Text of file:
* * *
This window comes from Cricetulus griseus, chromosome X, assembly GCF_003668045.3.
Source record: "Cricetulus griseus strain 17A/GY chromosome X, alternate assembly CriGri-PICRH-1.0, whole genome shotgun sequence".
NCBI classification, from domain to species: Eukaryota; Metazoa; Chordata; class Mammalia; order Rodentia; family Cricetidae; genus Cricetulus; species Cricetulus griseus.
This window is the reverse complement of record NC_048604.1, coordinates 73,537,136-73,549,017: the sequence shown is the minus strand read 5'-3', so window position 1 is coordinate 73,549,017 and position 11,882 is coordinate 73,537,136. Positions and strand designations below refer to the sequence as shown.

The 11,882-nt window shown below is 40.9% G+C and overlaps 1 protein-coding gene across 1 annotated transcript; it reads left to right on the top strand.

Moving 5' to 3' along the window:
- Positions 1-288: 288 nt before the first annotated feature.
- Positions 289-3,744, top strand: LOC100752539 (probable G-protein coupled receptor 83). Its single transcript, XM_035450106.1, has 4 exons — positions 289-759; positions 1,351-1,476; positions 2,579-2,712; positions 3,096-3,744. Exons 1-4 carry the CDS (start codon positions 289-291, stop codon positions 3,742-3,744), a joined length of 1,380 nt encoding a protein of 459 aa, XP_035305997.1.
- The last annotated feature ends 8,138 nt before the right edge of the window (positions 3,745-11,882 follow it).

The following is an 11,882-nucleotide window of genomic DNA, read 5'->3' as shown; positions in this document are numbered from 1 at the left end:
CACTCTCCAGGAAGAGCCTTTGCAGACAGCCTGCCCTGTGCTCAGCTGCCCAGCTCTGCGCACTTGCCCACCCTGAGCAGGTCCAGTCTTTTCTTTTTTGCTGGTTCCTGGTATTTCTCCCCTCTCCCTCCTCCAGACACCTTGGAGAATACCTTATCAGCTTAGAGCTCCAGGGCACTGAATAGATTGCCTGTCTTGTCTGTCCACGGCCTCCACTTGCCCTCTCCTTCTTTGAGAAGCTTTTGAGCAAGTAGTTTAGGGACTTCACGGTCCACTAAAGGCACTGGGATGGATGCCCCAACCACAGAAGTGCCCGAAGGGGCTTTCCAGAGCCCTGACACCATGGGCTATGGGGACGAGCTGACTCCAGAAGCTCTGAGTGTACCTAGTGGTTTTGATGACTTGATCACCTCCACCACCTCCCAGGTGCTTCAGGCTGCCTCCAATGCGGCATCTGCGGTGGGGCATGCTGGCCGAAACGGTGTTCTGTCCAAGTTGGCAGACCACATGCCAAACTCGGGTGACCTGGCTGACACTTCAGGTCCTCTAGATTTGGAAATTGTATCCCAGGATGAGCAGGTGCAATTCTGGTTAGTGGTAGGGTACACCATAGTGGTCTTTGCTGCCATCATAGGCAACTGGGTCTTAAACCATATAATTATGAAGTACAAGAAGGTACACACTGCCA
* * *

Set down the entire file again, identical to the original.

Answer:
This window comes from Cricetulus griseus, chromosome X, assembly GCF_003668045.3.
Source record: "Cricetulus griseus strain 17A/GY chromosome X, alternate assembly CriGri-PICRH-1.0, whole genome shotgun sequence".
NCBI classification, from domain to species: Eukaryota; Metazoa; Chordata; class Mammalia; order Rodentia; family Cricetidae; genus Cricetulus; species Cricetulus griseus.
This window is the reverse complement of record NC_048604.1, coordinates 73,537,136-73,549,017: the sequence shown is the minus strand read 5'-3', so window position 1 is coordinate 73,549,017 and position 11,882 is coordinate 73,537,136. Positions and strand designations below refer to the sequence as shown.

The 11,882-nt window shown below is 40.9% G+C and overlaps 1 protein-coding gene across 1 annotated transcript; it reads left to right on the top strand.

Moving 5' to 3' along the window:
- Positions 1-288: 288 nt before the first annotated feature.
- Positions 289-3,744, top strand: LOC100752539 (probable G-protein coupled receptor 83). Its single transcript, XM_035450106.1, has 4 exons — positions 289-759; positions 1,351-1,476; positions 2,579-2,712; positions 3,096-3,744. Exons 1-4 carry the CDS (start codon positions 289-291, stop codon positions 3,742-3,744), a joined length of 1,380 nt encoding a protein of 459 aa, XP_035305997.1.
- The last annotated feature ends 8,138 nt before the right edge of the window (positions 3,745-11,882 follow it).

The following is an 11,882-nucleotide window of genomic DNA, read 5'->3' as shown; positions in this document are numbered from 1 at the left end:
CACTCTCCAGGAAGAGCCTTTGCAGACAGCCTGCCCTGTGCTCAGCTGCCCAGCTCTGCGCACTTGCCCACCCTGAGCAGGTCCAGTCTTTTCTTTTTTGCTGGTTCCTGGTATTTCTCCCCTCTCCCTCCTCCAGACACCTTGGAGAATACCTTATCAGCTTAGAGCTCCAGGGCACTGAATAGATTGCCTGTCTTGTCTGTCCACGGCCTCCACTTGCCCTCTCCTTCTTTGAGAAGCTTTTGAGCAAGTAGTTTAGGGACTTCACGGTCCACTAAAGGCACTGGGATGGATGCCCCAACCACAGAAGTGCCCGAAGGGGCTTTCCAGAGCCCTGACACCATGGGCTATGGGGACGAGCTGACTCCAGAAGCTCTGAGTGTACCTAGTGGTTTTGATGACTTGATCACCTCCACCACCTCCCAGGTGCTTCAGGCTGCCTCCAATGCGGCATCTGCGGTGGGGCATGCTGGCCGAAACGGTGTTCTGTCCAAGTTGGCAGACCACATGCCAAACTCGGGTGACCTGGCTGACACTTCAGGTCCTCTAGATTTGGAAATTGTATCCCAGGATGAGCAGGTGCAATTCTGGTTAGTGGTAGGGTACACCATAGTGGTCTTTGCTGCCATCATAGGCAACTGGGTCTTAAACCATATAATTATGAAGTACAAGAAGGTACACACTGCCA